A campaign is underway to convince power bosses to bury new high voltage electricity cables underground or at sea to protect the sensitive landscape of North Wales.
The National Grid will unveil plans within months to cope with rising transmission demands from new offshore wind farms and Wylfa B nuclear power plant on Anglesey.
The existing network from Anglesey to Deeside is being reassessed for the necessary upgrades to ensure the supply can reach the grid.
Countryside campaigners fear more 150ft high electricity pylons in the Snowdonia National Park, Anglesey or the Clwydian Range could hit the vital tourism economy.
First Minister Carwyn Jones wants the next 10 years to be the decade of energy for Wales to exploit natural resources for renewable power.
But tension is growing in the countryside over alleged “industrialisation of the uplands”.
More than 1,500 protesters thronged outside the National Assembly building in Cardiff Bay last week to demonstrate over increasing wind farm development in mid Wales.
Peter Ogden, director of the Campaign for the Protection of Rural Wales (CPRW), said: “We are very concerned about the possible impact of a second line network across North Wales.”
He argued that the case for an undersea cable “makes an awful lot of sense”.
National Grid estimated in the past that undergrounding of cables could cost between 12 and 17 times that of going overland.
But an independent study underway could give a more realistic estimate of the costs involved of burying cables, he said.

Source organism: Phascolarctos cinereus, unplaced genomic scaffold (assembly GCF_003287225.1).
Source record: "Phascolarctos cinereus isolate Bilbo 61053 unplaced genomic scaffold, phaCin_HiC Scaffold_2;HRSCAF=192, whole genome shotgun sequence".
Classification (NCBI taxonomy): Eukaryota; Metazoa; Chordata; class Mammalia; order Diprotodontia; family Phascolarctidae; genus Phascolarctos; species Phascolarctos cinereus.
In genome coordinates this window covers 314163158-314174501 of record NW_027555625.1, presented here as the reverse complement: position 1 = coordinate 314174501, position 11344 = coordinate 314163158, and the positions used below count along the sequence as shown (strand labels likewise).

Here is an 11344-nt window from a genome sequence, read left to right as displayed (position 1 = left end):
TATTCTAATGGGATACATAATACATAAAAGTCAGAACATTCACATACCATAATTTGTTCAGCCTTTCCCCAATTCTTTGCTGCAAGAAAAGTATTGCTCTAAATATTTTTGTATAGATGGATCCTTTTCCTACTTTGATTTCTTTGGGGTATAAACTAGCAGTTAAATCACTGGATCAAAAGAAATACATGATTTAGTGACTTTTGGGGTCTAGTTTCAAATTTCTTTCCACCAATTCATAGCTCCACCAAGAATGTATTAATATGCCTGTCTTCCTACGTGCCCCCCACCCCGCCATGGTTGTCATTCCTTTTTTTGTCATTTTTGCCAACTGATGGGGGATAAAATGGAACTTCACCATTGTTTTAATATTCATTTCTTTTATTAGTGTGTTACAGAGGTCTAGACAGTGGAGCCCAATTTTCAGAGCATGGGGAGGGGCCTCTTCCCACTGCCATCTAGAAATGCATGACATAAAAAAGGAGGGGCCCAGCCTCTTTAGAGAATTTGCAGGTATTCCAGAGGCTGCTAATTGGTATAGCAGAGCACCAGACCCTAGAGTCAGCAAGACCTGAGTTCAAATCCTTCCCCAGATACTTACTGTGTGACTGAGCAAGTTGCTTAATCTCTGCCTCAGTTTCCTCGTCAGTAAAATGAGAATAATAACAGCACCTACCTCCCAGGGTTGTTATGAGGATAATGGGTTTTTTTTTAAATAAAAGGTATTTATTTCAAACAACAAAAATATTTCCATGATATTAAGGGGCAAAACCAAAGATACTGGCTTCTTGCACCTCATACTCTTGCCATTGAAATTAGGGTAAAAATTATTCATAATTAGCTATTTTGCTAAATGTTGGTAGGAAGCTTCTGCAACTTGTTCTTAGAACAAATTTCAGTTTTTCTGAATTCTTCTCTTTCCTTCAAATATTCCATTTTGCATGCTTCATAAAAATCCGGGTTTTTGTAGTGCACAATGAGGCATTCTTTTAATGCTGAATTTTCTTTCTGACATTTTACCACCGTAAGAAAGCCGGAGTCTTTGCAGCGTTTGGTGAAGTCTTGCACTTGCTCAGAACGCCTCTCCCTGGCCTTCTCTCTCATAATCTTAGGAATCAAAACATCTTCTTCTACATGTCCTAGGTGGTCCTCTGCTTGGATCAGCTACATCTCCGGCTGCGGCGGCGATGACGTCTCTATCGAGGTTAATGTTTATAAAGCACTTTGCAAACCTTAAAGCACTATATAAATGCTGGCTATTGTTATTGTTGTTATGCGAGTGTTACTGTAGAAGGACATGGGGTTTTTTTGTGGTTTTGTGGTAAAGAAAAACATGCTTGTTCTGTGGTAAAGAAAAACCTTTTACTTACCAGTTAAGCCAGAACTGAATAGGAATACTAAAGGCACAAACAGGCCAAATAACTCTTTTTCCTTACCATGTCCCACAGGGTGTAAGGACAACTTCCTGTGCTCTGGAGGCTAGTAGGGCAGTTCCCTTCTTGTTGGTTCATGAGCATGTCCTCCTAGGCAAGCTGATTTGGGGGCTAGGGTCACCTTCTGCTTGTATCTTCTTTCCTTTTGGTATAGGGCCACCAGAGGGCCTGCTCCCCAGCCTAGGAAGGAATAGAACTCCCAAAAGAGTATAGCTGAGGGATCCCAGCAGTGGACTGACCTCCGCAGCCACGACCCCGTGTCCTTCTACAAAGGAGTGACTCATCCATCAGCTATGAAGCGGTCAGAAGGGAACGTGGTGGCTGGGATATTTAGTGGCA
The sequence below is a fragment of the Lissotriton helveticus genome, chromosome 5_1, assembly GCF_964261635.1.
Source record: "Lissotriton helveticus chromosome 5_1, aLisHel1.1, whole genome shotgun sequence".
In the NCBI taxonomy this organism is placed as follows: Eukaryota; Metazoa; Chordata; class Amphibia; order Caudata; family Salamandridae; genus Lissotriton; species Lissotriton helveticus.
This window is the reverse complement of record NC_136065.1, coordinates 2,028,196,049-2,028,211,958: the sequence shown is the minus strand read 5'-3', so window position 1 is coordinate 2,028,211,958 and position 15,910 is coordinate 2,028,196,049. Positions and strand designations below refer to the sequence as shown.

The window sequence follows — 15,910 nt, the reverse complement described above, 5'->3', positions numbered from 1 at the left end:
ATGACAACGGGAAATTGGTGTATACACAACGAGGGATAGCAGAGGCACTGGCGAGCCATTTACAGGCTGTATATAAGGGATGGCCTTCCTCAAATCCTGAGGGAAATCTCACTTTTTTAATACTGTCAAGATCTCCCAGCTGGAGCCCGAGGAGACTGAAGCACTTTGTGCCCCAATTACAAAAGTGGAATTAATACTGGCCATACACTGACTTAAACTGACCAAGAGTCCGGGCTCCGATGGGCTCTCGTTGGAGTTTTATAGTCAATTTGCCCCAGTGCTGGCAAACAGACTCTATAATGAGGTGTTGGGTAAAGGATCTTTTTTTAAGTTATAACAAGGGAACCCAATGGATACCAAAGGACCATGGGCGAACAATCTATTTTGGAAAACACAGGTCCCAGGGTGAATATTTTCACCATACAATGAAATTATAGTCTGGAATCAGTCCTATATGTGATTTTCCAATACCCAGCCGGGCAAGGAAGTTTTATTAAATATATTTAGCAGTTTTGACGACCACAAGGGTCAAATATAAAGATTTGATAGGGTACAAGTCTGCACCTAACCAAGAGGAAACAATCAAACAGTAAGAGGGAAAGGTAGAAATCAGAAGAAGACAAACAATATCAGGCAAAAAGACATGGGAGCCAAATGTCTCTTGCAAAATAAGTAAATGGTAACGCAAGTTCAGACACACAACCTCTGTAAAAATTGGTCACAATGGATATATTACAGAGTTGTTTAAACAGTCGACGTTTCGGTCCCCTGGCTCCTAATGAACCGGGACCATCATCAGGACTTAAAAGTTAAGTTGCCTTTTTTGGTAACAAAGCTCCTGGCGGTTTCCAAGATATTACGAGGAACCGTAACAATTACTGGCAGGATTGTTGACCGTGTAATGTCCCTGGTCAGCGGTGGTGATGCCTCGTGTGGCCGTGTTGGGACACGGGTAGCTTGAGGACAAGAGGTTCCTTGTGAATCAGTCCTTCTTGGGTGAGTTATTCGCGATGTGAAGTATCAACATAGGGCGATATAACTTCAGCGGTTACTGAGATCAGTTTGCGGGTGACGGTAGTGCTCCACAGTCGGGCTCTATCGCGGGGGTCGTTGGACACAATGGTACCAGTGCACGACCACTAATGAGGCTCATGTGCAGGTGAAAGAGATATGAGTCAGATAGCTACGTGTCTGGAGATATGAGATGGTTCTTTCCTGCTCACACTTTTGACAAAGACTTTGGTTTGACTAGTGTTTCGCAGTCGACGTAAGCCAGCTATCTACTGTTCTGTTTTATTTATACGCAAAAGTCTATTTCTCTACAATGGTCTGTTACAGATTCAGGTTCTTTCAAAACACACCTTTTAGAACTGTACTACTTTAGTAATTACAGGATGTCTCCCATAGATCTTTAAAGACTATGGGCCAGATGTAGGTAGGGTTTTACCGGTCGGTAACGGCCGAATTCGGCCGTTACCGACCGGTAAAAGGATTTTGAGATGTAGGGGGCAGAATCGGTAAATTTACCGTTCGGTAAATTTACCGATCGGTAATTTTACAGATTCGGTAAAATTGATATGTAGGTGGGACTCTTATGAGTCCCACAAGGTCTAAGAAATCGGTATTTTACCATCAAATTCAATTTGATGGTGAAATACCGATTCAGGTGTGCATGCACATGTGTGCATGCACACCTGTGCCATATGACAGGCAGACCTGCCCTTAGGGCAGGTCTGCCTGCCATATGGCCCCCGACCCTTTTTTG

“We don’t have a problem with renewable energy. It’s a matter of doing it in the right scale and in the right place.”
North Wales Conservative AM Antoinette Sandbach said: “North Wales needs to wake up and look at what is happening in Montgomeryshire.
“That’s going to happen here unless every local community, every community council gets involved.”
Sarah Medcalf, assistant director of the Snowdonia Society, said: “We are adamant there shouldn’t be any more overhead power lines in any of the national parks.” Martin Kinsey, National Grid senior project manager, said it had a responsibility to provide connections to the network for any major new electricity generation.
“We are looking into all of the options to connect the proposed new energy generation and will assess these from a technical, economic, environmental and social impact perspective.”
A consultation process with local communities would begin later this year and would be well publicised, he said.
|Wind Watch relies entirely
on User Funding